Loux says he wasn’t unethical in changing salaries | NevadaAppeal.com

Loux says he wasn’t unethical in changing salaries

Attorneys for Bob Loux, the embattled director of the Nuclear Projects Office, say he never intentionally or unethically used his position in raising his and other salaries in his office.

“While he takes full responsibility for mistakes that may have been made and for errors in judgment, the allegations of improper or unethical conduct are faulty at their original premise,” said the response to the Ethics Commission complaint by attorneys Judy Sheldrew and Tom Perkins.

Assembly Minority Leader Heidi Gansert, R-Reno, filed a complaint after Loux admitted during an Interim Finance Committee hearing he had raised his own salary and the salaries of his staff without permission.

The practice apparently started in 2005 and, as of this fiscal year, Loux was paying himself $151,542 ” $37,454 more than his authorized salary, according to the budget office. Over that period, he and seven others in his office reportedly received $195,790 more than they were entitled to. They used the salary money from a vacant position and grant money to cover the costs.

Those salaries have since been rolled back and the state is moving to collect the overpayments from previous years.

In the response to the Ethics Commission, Sheldrew and Perkins said the salaries reported by the budget office are incorrect, that Loux ” for example ” wasn’t being paid $151,000 this year but $132,100 ” about $10,000 less than the governor.

Recommended Stories For You

They said the salaries reported by the budget office are incorrect, that Loux ” for example ” wasn’t being paid $151,000 this year but $132,100 ” about $10,000 less than the governor.

Other salaries were also incorrectly reported, his attorneys said.

Referring to the redistribution of the unused salary money, they said Loux believed he had the authority to move that money to change those salaries.

That authority is contained in state law that made employees in the governor’s office ” where Nuclear Projects is located ” non-classified. That was designed to permit the governor to set salaries of those reporting within his office. According to Sheldrew and Perkins, Gov. Kenny Guinn established two guidelines: Salaries were to stay within the available budget and no staff person’s salary was to exceed that of the governor himself.

The redistribution of salary savings, Sheldrew said, “resulted from a series of misunderstandings by Loux and his staff accountant regarding his authority to direct such a reallocation.”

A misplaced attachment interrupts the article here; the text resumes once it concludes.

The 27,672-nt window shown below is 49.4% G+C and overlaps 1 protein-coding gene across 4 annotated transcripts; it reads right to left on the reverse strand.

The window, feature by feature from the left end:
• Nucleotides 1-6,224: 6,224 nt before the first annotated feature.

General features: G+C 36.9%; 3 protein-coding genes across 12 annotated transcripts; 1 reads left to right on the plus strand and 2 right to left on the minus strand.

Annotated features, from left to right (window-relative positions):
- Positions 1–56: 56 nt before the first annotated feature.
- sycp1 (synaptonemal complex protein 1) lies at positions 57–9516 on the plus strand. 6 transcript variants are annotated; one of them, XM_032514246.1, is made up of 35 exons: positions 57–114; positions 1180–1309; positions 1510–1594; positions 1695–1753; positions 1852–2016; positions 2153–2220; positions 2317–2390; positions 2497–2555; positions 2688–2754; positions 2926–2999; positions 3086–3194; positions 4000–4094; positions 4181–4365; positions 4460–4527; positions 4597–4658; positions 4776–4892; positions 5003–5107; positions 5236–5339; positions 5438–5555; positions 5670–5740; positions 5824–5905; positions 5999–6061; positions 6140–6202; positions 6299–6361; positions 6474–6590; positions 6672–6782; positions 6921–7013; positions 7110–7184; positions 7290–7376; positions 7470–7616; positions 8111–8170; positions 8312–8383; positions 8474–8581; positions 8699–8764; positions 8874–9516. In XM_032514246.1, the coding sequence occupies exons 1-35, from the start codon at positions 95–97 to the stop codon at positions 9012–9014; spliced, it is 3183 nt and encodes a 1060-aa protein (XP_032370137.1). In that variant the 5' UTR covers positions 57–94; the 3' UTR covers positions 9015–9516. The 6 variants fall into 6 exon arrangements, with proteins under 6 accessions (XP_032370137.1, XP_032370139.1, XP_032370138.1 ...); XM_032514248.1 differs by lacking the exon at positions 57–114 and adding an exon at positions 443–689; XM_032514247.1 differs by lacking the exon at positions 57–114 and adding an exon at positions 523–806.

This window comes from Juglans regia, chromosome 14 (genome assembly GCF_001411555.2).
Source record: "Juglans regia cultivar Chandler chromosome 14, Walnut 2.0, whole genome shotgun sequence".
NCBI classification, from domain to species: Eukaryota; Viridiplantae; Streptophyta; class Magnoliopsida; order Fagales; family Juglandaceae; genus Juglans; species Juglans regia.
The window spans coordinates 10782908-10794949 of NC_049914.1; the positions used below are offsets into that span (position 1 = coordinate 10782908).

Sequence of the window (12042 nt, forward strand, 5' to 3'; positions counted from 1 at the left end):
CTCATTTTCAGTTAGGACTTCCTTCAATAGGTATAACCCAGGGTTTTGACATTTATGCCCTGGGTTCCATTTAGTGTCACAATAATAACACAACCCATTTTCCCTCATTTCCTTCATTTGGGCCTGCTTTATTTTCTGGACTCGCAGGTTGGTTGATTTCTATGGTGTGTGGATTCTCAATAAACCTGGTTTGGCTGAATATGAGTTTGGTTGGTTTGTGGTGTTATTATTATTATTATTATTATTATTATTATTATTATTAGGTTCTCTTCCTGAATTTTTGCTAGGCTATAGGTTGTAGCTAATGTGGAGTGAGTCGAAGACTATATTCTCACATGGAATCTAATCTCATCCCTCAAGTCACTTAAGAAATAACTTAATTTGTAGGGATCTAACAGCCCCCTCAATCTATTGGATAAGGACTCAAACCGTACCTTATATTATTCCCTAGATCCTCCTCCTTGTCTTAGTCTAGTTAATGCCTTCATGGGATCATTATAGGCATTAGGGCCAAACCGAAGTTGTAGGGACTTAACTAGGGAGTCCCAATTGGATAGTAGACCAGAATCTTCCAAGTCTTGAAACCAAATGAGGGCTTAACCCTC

She said Loux believed he had that authority because of his understanding of the non-classified staff law. That law, however, says specifically that the governor can set salaries within his office, not individual directors.

“No combination of these errors, however, would support a finding of unethical conduct,” the response said.

“The historical approval of the actions taken by the agency to balance the salary category in its budget over a period of many years combines with the total lack of any evidence of concealment or fraud to contradict any suggestion of an unwarranted benefit or ethical lapse,” it concludes.

The response argues those salaries were all made on standard personnel forms, approved by personnel and reviewed by the budget office, a “completely transparent” process.

But the response said for some reason, the 2005 Executive Budget failed to include the actual salaries being paid in the Nuclear Projects Office and that cost of living adjustments weren’t included. As a result, the salary category was under-budgeted and has been since.

The shortfalls were made up with existing funds within the agency “with the approval of the Office of Administration.” 

A hearing is scheduled in December before the Ethics Commission.

While the Nuclear Projects Commission has decided to terminate Loux, he remains on the job until a replacement is hired. The commission did that because, after some 20 years of battling, the federal government is moving forward this year with its attempt to license and open the Yucca Mountain Nuclear Dump in southern Nevada.

– Contact reporter Geoff Dornan at gdornan@nevadaappeal.com or 687-8750.

Go back to article